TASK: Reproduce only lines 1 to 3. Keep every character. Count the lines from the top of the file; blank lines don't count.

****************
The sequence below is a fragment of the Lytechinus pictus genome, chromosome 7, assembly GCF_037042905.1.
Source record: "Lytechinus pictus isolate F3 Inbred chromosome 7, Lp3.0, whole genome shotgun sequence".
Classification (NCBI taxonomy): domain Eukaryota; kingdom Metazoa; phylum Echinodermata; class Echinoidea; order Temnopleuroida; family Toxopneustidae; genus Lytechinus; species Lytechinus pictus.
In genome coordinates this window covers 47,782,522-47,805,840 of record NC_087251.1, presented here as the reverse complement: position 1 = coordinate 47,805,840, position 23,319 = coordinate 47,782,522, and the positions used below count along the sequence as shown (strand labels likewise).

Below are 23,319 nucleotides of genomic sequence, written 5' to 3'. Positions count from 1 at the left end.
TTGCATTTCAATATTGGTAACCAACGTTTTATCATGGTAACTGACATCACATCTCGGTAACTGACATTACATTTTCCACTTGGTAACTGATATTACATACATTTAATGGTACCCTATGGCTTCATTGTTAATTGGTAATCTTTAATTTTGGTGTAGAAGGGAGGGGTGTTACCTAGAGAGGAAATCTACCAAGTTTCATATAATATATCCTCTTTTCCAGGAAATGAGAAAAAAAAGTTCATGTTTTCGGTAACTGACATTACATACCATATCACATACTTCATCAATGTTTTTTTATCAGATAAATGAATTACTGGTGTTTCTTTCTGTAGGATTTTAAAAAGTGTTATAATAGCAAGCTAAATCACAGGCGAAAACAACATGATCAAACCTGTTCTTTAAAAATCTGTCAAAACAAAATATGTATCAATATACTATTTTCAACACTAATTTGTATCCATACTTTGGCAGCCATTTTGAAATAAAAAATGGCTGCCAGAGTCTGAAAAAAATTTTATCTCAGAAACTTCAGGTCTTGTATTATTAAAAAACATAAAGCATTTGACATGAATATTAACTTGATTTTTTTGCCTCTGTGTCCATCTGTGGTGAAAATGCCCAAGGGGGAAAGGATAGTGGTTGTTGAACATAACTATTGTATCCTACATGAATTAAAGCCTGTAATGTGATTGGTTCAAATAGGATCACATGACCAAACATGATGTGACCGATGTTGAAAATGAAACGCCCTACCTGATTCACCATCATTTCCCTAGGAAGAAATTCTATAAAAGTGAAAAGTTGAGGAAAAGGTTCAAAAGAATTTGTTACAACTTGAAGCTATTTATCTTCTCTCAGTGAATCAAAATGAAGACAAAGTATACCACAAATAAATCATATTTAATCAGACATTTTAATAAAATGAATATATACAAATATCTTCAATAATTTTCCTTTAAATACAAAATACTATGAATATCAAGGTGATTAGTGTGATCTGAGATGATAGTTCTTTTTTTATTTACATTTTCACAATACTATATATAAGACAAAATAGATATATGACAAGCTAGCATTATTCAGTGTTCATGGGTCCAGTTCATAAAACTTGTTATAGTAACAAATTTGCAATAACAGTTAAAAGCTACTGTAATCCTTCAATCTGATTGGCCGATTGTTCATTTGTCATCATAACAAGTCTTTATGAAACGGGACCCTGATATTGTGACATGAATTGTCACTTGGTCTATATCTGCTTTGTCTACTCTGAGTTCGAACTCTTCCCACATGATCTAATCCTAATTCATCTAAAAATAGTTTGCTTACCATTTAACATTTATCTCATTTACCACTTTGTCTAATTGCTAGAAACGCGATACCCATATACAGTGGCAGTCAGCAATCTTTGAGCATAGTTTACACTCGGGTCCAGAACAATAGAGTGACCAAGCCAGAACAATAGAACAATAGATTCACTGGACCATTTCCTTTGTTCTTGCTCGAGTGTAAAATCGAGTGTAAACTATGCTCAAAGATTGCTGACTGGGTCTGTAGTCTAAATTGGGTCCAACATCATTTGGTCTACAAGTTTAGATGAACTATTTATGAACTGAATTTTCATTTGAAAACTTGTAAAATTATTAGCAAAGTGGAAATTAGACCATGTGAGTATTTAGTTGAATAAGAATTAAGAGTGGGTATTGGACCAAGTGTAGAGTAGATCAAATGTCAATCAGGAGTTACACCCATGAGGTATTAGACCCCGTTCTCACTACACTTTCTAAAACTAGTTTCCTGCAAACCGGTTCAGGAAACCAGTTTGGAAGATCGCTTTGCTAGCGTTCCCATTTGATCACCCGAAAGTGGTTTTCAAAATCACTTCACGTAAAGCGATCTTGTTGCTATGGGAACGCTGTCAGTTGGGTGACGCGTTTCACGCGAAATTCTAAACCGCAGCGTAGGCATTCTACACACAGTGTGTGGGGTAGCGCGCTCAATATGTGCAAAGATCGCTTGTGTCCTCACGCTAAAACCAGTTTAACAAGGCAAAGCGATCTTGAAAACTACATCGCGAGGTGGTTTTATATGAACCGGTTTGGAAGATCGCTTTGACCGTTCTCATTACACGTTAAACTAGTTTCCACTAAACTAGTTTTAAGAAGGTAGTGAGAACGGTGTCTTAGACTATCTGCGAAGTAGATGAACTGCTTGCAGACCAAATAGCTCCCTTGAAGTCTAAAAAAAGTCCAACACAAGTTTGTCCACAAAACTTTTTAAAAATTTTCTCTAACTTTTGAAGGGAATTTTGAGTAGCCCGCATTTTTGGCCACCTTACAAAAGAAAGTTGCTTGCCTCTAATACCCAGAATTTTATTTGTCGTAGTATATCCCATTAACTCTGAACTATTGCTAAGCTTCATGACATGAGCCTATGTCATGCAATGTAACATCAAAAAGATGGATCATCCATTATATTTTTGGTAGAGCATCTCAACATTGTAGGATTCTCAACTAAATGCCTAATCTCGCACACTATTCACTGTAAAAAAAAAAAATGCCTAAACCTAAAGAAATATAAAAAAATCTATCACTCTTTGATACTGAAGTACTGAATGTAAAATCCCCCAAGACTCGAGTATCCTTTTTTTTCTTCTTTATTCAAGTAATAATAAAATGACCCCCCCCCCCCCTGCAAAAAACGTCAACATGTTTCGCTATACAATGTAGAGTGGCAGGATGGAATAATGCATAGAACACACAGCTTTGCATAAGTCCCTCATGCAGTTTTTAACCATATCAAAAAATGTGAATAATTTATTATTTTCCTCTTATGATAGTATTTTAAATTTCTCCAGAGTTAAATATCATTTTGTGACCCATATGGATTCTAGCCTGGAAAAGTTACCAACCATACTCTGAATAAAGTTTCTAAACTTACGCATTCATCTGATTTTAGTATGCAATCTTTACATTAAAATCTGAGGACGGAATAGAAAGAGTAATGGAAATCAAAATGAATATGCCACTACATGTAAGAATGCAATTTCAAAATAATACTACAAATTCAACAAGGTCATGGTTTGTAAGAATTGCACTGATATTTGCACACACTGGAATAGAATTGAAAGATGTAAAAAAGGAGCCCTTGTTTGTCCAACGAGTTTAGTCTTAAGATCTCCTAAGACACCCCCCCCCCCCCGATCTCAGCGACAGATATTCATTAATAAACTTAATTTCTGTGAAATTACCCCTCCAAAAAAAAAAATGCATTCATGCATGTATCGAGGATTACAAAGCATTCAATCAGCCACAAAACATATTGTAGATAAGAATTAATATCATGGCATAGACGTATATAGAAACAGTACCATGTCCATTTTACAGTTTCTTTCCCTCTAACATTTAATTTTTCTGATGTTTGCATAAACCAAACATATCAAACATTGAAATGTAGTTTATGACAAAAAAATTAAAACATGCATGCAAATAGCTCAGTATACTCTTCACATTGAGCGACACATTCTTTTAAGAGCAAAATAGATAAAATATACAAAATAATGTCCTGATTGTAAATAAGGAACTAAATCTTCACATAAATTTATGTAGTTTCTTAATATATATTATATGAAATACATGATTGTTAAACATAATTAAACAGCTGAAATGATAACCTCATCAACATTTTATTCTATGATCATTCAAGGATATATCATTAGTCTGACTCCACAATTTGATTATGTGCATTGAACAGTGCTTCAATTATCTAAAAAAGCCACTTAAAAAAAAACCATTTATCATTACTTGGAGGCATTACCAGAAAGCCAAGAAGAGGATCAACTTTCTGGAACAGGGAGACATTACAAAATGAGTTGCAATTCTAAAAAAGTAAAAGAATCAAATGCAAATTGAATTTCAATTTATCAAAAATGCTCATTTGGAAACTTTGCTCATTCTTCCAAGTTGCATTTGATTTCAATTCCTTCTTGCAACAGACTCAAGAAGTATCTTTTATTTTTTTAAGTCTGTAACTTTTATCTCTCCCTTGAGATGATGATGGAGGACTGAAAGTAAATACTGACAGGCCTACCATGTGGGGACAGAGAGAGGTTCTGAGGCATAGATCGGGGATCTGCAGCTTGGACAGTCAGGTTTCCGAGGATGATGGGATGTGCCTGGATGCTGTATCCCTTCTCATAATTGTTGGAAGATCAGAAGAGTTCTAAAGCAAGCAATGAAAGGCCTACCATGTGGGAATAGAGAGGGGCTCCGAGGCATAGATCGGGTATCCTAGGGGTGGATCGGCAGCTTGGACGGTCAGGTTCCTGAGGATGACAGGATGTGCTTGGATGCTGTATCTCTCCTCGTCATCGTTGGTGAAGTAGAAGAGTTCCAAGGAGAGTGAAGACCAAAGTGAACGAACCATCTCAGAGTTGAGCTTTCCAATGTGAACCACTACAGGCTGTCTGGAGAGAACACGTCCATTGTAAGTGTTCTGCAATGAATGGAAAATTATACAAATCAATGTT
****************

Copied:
The sequence below is a fragment of the Lytechinus pictus genome, chromosome 7, assembly GCF_037042905.1.
Source record: "Lytechinus pictus isolate F3 Inbred chromosome 7, Lp3.0, whole genome shotgun sequence".
Classification (NCBI taxonomy): domain Eukaryota; kingdom Metazoa; phylum Echinodermata; class Echinoidea; order Temnopleuroida; family Toxopneustidae; genus Lytechinus; species Lytechinus pictus.